By Euro Weekly News Media • 28 July 2011 • 10:44
Photo of Teresa Ribera at the Cepsa plant in Tenerife.
Credit: [email protected]
MOJACAR Pueblo residents are to get the highly controversial €1.5 million underground car park, despite criticism from the opposition parties.
The car park is planned to be built near the church in Mojacar Pueblo, which was declared an ‘Asset of Cultural Interest’, and will be for use by residents. Work on the car park – of 37 places – is expected to start in October.
The project proposed by Partido Popular (PP) Mayor Rosa Maria Cano at the latest local authority meeting, and given her party enjoys majority rule, it was approved. The Mayor said the car park will Critics say it is a waste of money that will not benefit the town, but Cano believes it will benefit Mojacar Village by reducing the ‘parking problem’.
She believes that the development will ‘revitalize’ the town centre because people are put off living in the pueblo due to the lack of parking places. At the last plenary meeting, which spokesman Diego Garcia described as “tense”, Union Mojaquera voted against the project.
The project shows that it will include canvas covers similar to the sails of a ship which Garcia said “totally clash with the architectural style in Mojacar”.
“When towns with historical centres throughout Europe are creating pedestrian areas, Mojacar will be doomed to never have one. This project is an atrocity which will not resolve the parking problem in the town, and is an attack on the image of a town which is internationally famous for the charm of its winding streets”.
The work will last between 15 and 18 months. “Meanwhile, the town”, said Garcia, “in the middle of a financial crisis, will have to pay the consequences of a huge project which will be difficult to carry out due to how narrow the access to the area is.” Garcia’s concerns were echoed by Jessica Simpson from Mojacar Positive Se Mueve who warned of the project’s “harm, negative consequences and danger that this construction can cause apart from the high cost and the lack of paking solutions.”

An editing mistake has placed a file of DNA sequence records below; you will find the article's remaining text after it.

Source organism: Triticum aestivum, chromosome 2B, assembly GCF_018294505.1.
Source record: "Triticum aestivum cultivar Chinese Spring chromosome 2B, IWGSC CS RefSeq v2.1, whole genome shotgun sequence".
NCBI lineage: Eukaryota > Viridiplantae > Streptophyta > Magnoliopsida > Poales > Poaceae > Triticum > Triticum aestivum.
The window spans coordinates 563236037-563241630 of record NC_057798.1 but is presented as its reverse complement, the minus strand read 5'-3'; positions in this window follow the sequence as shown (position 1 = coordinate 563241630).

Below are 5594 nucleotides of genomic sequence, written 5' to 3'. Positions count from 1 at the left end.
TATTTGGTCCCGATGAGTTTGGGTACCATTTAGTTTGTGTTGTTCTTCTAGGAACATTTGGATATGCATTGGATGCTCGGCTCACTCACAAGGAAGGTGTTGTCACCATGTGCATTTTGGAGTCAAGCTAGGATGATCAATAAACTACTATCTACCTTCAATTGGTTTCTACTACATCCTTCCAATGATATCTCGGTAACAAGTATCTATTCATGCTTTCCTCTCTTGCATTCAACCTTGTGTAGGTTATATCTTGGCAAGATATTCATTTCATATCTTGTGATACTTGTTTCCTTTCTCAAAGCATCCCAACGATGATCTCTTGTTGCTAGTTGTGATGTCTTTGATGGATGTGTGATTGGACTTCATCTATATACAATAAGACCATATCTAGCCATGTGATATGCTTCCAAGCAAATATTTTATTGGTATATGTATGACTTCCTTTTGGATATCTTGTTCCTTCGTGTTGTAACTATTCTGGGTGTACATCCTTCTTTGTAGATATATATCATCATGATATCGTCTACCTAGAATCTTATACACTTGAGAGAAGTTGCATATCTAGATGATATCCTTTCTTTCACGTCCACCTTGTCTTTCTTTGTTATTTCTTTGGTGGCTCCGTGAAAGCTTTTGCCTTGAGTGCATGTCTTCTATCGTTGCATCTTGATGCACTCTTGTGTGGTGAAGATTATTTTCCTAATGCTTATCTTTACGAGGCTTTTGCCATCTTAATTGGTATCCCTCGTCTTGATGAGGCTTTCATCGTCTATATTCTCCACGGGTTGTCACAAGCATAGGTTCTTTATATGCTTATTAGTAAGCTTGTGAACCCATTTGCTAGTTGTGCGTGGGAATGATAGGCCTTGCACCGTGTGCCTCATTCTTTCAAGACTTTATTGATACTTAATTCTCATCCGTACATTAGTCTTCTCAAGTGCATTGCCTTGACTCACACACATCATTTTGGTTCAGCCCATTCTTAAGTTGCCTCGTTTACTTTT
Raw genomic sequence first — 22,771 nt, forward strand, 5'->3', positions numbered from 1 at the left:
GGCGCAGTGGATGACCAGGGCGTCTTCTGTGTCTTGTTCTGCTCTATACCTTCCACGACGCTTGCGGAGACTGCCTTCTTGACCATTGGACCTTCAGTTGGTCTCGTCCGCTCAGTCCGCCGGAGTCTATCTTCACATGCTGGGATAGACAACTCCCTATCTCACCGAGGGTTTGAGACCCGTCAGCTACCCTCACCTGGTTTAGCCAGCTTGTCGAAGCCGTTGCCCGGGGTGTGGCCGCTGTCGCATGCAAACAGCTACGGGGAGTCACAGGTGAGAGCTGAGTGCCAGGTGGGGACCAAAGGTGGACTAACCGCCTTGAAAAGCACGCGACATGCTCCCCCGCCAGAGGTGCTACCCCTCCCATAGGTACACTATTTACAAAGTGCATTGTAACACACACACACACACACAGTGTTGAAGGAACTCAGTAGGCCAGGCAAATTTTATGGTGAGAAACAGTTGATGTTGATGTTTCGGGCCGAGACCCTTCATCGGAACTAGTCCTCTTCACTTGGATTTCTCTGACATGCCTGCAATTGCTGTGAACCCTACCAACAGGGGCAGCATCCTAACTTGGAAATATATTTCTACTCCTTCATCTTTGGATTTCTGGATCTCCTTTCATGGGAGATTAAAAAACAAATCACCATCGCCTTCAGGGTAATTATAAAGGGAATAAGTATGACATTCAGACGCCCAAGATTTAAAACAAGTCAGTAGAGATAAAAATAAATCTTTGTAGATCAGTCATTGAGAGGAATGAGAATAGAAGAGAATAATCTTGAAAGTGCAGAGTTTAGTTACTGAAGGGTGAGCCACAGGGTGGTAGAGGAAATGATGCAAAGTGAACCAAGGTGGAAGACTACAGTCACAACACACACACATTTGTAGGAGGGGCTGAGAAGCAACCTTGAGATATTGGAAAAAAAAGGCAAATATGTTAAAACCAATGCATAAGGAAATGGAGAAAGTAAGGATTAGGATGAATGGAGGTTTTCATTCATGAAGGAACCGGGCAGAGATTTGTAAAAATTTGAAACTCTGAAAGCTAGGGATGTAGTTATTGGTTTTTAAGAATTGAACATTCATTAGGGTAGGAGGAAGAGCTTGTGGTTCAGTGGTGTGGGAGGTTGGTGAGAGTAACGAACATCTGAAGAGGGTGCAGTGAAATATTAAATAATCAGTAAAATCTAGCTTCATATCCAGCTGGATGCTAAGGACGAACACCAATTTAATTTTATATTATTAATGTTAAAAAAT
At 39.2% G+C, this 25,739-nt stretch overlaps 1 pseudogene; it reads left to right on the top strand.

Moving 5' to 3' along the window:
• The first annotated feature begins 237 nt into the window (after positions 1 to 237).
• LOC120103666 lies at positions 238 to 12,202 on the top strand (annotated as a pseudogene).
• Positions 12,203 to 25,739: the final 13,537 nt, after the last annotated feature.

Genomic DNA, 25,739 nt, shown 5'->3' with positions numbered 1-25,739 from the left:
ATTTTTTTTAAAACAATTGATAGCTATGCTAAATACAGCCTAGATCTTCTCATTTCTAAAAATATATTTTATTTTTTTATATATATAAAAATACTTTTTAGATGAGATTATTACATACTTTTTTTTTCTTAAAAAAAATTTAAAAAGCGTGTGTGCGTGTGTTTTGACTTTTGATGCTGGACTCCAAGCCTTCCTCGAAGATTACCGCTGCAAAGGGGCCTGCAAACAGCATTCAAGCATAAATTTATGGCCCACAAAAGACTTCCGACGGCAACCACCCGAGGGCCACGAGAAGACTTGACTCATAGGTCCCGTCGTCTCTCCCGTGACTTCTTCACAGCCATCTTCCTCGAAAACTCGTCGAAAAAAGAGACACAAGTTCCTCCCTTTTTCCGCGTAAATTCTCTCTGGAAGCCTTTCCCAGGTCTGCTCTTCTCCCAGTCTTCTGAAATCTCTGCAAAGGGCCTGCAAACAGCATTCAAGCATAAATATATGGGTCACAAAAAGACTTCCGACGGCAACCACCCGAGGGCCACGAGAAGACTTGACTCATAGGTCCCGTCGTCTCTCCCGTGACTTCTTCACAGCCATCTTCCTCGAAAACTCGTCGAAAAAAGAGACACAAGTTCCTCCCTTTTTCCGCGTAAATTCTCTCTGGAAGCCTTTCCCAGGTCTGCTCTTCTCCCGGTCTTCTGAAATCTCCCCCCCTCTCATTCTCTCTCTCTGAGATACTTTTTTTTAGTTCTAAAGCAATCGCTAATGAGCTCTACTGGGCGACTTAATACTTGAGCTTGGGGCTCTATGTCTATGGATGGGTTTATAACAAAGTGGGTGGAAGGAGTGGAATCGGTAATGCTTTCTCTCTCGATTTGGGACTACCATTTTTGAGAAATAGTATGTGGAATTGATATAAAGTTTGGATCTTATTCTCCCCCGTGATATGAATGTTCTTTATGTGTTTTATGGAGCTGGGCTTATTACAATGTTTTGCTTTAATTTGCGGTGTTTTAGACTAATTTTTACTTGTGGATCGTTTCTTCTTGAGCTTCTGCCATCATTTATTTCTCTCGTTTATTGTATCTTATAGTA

“All we got in return was a bad attitude and the expulsion of one of our members who was in the audience and was recording the public meeting with a camera,” she added.
Last year, a protest was held by local residents, opposition parties, business associations as well as residents, architects and lawyers against the project. During protests in 2010, members of the Mojacar Peatonal Group demanded Mojacar defended that keeping the old part of Mojacar as a pedestrian area makes it more attractive to tourists and helps small businesses.
In February this year, two councillors were expelled for their plans to vote against it.
Carlos Cervantes (Asamblea Izquierdista) and Angel Medina (Ciudadanos Europeos) were expelled ahead of the plenary meeting at which the plans were to be discussed and which was later cancelled. This left Cano in the minority, as only five of the 13 councillors on the corporation belonged to the governing team.
By Jennifer Leighfield
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